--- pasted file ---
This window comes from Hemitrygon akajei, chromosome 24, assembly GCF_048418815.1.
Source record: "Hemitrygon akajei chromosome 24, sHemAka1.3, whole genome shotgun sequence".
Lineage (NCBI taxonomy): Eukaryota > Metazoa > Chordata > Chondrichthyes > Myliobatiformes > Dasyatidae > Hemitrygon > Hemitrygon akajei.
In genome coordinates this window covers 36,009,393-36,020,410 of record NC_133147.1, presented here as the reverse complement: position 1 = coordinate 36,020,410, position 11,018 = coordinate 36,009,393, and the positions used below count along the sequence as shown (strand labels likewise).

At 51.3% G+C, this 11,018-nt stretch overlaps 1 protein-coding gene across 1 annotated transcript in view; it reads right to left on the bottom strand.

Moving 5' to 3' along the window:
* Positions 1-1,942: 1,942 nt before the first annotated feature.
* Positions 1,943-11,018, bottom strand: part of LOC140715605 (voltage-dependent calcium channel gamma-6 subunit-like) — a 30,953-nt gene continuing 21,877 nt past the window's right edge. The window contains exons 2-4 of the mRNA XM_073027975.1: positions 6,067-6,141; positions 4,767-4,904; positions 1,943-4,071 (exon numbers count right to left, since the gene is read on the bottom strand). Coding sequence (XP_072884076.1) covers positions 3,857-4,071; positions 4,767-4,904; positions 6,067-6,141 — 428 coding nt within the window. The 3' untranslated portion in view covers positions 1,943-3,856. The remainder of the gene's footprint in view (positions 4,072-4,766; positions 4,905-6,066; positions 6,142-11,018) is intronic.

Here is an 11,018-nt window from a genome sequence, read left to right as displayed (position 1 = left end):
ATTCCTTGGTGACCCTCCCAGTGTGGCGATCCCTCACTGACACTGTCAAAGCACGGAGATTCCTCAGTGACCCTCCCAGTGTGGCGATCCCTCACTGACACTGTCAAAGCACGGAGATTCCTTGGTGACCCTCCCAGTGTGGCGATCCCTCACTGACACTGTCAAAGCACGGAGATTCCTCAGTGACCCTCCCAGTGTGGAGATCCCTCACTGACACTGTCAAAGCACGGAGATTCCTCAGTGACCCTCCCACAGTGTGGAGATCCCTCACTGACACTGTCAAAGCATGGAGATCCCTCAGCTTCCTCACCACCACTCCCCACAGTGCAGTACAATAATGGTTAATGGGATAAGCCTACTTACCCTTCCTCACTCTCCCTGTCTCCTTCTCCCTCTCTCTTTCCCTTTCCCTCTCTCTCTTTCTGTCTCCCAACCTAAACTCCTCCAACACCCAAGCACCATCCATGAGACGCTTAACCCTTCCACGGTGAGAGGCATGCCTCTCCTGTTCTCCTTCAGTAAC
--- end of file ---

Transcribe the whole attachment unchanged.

This window comes from Hemitrygon akajei, chromosome 24, assembly GCF_048418815.1.
Source record: "Hemitrygon akajei chromosome 24, sHemAka1.3, whole genome shotgun sequence".
Lineage (NCBI taxonomy): Eukaryota > Metazoa > Chordata > Chondrichthyes > Myliobatiformes > Dasyatidae > Hemitrygon > Hemitrygon akajei.
In genome coordinates this window covers 36,009,393-36,020,410 of record NC_133147.1, presented here as the reverse complement: position 1 = coordinate 36,020,410, position 11,018 = coordinate 36,009,393, and the positions used below count along the sequence as shown (strand labels likewise).

At 51.3% G+C, this 11,018-nt stretch overlaps 1 protein-coding gene across 1 annotated transcript in view; it reads right to left on the bottom strand.

Moving 5' to 3' along the window:
* Positions 1-1,942: 1,942 nt before the first annotated feature.
* Positions 1,943-11,018, bottom strand: part of LOC140715605 (voltage-dependent calcium channel gamma-6 subunit-like) — a 30,953-nt gene continuing 21,877 nt past the window's right edge. The window contains exons 2-4 of the mRNA XM_073027975.1: positions 6,067-6,141; positions 4,767-4,904; positions 1,943-4,071 (exon numbers count right to left, since the gene is read on the bottom strand). Coding sequence (XP_072884076.1) covers positions 3,857-4,071; positions 4,767-4,904; positions 6,067-6,141 — 428 coding nt within the window. The 3' untranslated portion in view covers positions 1,943-3,856. The remainder of the gene's footprint in view (positions 4,072-4,766; positions 4,905-6,066; positions 6,142-11,018) is intronic.

Here is an 11,018-nt window from a genome sequence, read left to right as displayed (position 1 = left end):
ATTCCTTGGTGACCCTCCCAGTGTGGCGATCCCTCACTGACACTGTCAAAGCACGGAGATTCCTCAGTGACCCTCCCAGTGTGGCGATCCCTCACTGACACTGTCAAAGCACGGAGATTCCTTGGTGACCCTCCCAGTGTGGCGATCCCTCACTGACACTGTCAAAGCACGGAGATTCCTCAGTGACCCTCCCAGTGTGGAGATCCCTCACTGACACTGTCAAAGCACGGAGATTCCTCAGTGACCCTCCCACAGTGTGGAGATCCCTCACTGACACTGTCAAAGCATGGAGATCCCTCAGCTTCCTCACCACCACTCCCCACAGTGCAGTACAATAATGGTTAATGGGATAAGCCTACTTACCCTTCCTCACTCTCCCTGTCTCCTTCTCCCTCTCTCTTTCCCTTTCCCTCTCTCTCTTTCTGTCTCCCAACCTAAACTCCTCCAACACCCAAGCACCATCCATGAGACGCTTAACCCTTCCACGGTGAGAGGCATGCCTCTCCTGTTCTCCTTCAGTAAC